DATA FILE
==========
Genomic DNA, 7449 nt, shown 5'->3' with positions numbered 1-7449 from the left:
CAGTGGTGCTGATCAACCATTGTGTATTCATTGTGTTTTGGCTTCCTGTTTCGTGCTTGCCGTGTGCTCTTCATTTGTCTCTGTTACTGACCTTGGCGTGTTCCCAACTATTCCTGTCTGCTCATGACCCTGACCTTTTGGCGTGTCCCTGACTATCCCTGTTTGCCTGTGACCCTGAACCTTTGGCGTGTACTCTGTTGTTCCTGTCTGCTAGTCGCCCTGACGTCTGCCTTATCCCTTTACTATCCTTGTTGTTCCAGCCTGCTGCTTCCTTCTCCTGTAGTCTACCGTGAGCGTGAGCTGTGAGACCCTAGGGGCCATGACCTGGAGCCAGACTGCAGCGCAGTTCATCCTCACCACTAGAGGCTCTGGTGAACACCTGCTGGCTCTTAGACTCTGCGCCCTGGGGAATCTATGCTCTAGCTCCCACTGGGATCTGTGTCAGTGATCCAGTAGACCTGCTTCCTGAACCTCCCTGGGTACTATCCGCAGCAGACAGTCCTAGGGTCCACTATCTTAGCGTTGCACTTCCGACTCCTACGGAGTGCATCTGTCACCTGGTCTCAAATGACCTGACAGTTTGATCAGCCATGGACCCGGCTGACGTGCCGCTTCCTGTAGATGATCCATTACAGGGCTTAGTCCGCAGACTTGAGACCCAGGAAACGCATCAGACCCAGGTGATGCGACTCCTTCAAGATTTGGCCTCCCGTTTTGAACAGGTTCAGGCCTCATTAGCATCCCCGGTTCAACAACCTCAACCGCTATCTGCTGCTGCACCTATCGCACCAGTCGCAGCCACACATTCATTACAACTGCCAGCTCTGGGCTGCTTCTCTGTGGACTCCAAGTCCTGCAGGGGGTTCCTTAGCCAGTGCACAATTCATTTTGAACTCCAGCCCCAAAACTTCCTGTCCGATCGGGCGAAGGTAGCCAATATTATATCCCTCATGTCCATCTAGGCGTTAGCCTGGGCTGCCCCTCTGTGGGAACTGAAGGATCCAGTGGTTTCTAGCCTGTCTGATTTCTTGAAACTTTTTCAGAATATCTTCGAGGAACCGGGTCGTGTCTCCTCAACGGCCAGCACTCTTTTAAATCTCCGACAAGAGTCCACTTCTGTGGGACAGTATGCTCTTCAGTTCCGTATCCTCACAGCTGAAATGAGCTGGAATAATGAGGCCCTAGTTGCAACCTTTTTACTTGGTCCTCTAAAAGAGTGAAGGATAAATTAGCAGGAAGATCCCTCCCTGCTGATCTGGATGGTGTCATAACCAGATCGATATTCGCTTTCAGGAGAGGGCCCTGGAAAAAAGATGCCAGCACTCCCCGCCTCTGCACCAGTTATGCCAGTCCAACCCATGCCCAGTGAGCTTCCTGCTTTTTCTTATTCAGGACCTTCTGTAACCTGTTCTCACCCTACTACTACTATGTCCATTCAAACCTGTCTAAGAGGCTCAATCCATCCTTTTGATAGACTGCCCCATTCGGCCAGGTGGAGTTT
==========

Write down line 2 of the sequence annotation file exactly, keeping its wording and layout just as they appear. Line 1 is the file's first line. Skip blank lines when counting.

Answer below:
CAGTGGTGCTGATCAACCATTGTGTATTCATTGTGTTTTGGCTTCCTGTTTCGTGCTTGCCGTGTGCTCTTCATTTGTCTCTGTTACTGACCTTGGCGTGTTCCCAACTATTCCTGTCTGCTCATGACCCTGACCTTTTGGCGTGTCCCTGACTATCCCTGTTTGCCTGTGACCCTGAACCTTTGGCGTGTACTCTGTTGTTCCTGTCTGCTAGTCGCCCTGACGTCTGCCTTATCCCTTTACTATCCTTGTTGTTCCAGCCTGCTGCTTCCTTCTCCTGTAGTCTACCGTGAGCGTGAGCTGTGAGACCCTAGGGGCCATGACCTGGAGCCAGACTGCAGCGCAGTTCATCCTCACCACTAGAGGCTCTGGTGAACACCTGCTGGCTCTTAGACTCTGCGCCCTGGGGAATCTATGCTCTAGCTCCCACTGGGATCTGTGTCAGTGATCCAGTAGACCTGCTTCCTGAACCTCCCTGGGTACTATCCGCAGCAGACAGTCCTAGGGTCCACTATCTTAGCGTTGCACTTCCGACTCCTACGGAGTGCATCTGTCACCTGGTCTCAAATGACCTGACAGTTTGATCAGCCATGGACCCGGCTGACGTGCCGCTTCCTGTAGATGATCCATTACAGGGCTTAGTCCGCAGACTTGAGACCCAGGAAACGCATCAGACCCAGGTGATGCGACTCCTTCAAGATTTGGCCTCCCGTTTTGAACAGGTTCAGGCCTCATTAGCATCCCCGGTTCAACAACCTCAACCGCTATCTGCTGCTGCACCTATCGCACCAGTCGCAGCCACACATTCATTACAACTGCCAGCTCTGGGCTGCTTCTCTGTGGACTCCAAGTCCTGCAGGGGGTTCCTTAGCCAGTGCACAATTCATTTTGAACTCCAGCCCCAAAACTTCCTGTCCGATCGGGCGAAGGTAGCCAATATTATATCCCTCATGTCCATCTAGGCGTTAGCCTGGGCTGCCCCTCTGTGGGAACTGAAGGATCCAGTGGTTTCTAGCCTGTCTGATTTCTTGAAACTTTTTCAGAATATCTTCGAGGAACCGGGTCGTGTCTCCTCAACGGCCAGCACTCTTTTAAATCTCCGACAAGAGTCCACTTCTGTGGGACAGTATGCTCTTCAGTTCCGTATCCTCACAGCTGAAATGAGCTGGAATAATGAGGCCCTAGTTGCAACCTTTTTACTTGGTCCTCTAAAAGAGTGAAGGATAAATTAGCAGGAAGATCCCTCCCTGCTGATCTGGATGGTGTCATAACCAGATCGATATTCGCTTTCAGGAGAGGGCCCTGGAAAAAAGATGCCAGCACTCCCCGCCTCTGCACCAGTTATGCCAGTCCAACCCATGCCCAGTGAGCTTCCTGCTTTTTCTTATTCAGGACCTTCTGTAACCTGTTCTCACCCTACTACTACTATGTCCATTCAAACCTGTCTAAGAGGCTCAATCCATCCTTTTGATAGACTGCCCCATTCGGCCAGGTGGAGTTT